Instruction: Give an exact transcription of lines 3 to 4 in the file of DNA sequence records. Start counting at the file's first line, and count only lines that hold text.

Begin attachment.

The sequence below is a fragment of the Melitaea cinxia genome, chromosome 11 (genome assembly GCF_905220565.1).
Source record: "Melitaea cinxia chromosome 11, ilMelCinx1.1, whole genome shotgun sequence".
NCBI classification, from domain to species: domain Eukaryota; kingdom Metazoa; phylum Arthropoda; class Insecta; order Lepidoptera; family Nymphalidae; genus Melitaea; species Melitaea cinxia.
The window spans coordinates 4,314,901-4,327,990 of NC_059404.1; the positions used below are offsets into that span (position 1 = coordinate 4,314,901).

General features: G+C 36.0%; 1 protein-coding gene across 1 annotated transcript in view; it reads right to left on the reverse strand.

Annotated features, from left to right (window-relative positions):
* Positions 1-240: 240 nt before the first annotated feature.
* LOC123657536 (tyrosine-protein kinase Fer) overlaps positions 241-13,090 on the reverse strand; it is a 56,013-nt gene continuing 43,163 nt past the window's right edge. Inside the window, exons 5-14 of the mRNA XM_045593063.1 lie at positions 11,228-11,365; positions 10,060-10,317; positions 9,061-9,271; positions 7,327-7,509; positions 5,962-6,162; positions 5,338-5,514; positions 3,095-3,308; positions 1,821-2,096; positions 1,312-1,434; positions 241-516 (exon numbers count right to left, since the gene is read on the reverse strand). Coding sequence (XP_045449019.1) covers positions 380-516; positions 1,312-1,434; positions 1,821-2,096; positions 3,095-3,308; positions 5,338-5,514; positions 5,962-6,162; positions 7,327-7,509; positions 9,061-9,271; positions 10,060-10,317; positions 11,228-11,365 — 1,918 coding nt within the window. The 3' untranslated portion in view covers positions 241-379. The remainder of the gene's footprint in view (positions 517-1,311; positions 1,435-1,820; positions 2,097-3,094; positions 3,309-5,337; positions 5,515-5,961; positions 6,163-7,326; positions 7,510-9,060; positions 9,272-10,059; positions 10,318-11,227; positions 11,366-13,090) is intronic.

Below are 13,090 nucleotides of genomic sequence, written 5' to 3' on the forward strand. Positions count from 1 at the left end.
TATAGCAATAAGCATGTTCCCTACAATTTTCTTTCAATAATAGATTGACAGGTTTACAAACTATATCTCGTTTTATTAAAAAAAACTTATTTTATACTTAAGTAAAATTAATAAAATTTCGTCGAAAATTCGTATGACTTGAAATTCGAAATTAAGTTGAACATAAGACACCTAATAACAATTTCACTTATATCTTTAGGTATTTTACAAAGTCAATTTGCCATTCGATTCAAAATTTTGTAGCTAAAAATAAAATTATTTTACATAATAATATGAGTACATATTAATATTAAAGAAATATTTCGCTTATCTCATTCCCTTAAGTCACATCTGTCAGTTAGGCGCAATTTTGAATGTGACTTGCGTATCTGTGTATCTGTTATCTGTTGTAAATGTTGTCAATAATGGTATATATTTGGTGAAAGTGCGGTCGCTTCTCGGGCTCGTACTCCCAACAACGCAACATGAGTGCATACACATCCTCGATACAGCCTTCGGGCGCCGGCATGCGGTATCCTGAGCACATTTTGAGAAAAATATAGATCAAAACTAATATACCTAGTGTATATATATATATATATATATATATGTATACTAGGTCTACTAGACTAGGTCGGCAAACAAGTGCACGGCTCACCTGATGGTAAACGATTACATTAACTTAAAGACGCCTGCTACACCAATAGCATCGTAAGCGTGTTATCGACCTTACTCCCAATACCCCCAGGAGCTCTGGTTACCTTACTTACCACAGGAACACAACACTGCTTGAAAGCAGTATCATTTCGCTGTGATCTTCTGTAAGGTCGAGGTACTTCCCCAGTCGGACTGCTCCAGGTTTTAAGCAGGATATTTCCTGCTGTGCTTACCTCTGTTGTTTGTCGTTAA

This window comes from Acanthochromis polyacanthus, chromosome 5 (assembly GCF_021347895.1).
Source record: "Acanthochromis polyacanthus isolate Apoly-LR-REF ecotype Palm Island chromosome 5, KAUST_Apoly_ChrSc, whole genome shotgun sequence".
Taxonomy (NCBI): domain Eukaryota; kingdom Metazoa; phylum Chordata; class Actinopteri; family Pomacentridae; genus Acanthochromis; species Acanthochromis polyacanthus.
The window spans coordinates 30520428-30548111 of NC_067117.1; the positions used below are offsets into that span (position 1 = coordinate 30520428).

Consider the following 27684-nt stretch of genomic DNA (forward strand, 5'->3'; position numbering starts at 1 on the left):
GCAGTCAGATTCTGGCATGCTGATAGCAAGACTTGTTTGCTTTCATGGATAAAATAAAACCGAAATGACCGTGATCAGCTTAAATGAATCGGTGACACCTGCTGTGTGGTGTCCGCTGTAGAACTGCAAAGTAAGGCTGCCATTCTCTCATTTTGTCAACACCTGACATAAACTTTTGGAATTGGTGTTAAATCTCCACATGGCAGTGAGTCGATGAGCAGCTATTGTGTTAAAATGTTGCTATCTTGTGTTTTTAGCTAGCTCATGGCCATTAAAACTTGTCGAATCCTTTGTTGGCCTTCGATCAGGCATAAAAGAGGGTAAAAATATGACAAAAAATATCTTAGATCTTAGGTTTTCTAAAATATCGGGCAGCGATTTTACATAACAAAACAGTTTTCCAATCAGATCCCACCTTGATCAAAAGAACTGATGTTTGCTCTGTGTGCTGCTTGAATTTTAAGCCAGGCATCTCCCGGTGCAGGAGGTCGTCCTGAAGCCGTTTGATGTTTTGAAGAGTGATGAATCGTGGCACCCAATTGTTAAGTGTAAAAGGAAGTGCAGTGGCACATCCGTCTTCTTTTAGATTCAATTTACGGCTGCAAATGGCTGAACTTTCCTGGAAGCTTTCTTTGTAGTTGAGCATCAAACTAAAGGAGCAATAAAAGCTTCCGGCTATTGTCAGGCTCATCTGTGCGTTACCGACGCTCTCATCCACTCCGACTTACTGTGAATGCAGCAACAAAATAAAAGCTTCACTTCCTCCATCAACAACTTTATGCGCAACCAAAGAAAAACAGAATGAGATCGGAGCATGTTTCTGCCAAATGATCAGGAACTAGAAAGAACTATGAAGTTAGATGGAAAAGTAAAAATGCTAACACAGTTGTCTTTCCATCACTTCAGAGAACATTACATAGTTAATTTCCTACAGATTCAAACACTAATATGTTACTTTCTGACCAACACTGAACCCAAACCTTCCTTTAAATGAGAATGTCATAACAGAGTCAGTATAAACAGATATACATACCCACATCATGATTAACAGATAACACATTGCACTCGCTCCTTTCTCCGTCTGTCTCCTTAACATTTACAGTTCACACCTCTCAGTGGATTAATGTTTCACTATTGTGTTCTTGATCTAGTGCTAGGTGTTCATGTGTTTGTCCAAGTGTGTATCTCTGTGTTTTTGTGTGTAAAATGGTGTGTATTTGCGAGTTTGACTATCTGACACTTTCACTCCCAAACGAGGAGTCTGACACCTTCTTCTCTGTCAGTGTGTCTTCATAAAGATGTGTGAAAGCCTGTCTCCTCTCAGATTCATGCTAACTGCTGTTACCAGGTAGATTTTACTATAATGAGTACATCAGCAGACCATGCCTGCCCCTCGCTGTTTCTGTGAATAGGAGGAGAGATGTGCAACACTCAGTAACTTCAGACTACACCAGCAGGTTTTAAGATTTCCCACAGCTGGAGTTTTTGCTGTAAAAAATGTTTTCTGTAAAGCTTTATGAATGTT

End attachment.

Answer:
NCBI classification, from domain to species: domain Eukaryota; kingdom Metazoa; phylum Arthropoda; class Insecta; order Lepidoptera; family Nymphalidae; genus Melitaea; species Melitaea cinxia.
The window spans coordinates 4,314,901-4,327,990 of NC_059404.1; the positions used below are offsets into that span (position 1 = coordinate 4,314,901).